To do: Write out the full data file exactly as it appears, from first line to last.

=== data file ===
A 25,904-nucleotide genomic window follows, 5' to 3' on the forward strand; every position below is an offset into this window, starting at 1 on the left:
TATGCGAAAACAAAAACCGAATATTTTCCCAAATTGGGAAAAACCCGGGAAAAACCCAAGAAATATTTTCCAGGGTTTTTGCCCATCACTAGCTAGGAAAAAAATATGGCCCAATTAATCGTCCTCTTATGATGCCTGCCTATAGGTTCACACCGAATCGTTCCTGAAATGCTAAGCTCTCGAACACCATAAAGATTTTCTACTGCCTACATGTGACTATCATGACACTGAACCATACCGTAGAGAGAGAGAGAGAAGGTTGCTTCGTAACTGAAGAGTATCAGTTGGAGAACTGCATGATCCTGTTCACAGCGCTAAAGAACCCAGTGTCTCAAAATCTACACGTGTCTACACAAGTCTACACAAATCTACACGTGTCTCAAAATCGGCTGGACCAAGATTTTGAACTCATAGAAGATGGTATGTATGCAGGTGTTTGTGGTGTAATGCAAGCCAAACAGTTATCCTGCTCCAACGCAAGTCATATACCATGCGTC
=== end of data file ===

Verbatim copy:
A 25,904-nucleotide genomic window follows, 5' to 3' on the forward strand; every position below is an offset into this window, starting at 1 on the left:
TATGCGAAAACAAAAACCGAATATTTTCCCAAATTGGGAAAAACCCGGGAAAAACCCAAGAAATATTTTCCAGGGTTTTTGCCCATCACTAGCTAGGAAAAAAATATGGCCCAATTAATCGTCCTCTTATGATGCCTGCCTATAGGTTCACACCGAATCGTTCCTGAAATGCTAAGCTCTCGAACACCATAAAGATTTTCTACTGCCTACATGTGACTATCATGACACTGAACCATACCGTAGAGAGAGAGAGAGAAGGTTGCTTCGTAACTGAAGAGTATCAGTTGGAGAACTGCATGATCCTGTTCACAGCGCTAAAGAACCCAGTGTCTCAAAATCTACACGTGTCTACACAAGTCTACACAAATCTACACGTGTCTCAAAATCGGCTGGACCAAGATTTTGAACTCATAGAAGATGGTATGTATGCAGGTGTTTGTGGTGTAATGCAAGCCAAACAGTTATCCTGCTCCAACGCAAGTCATATACCATGCGTC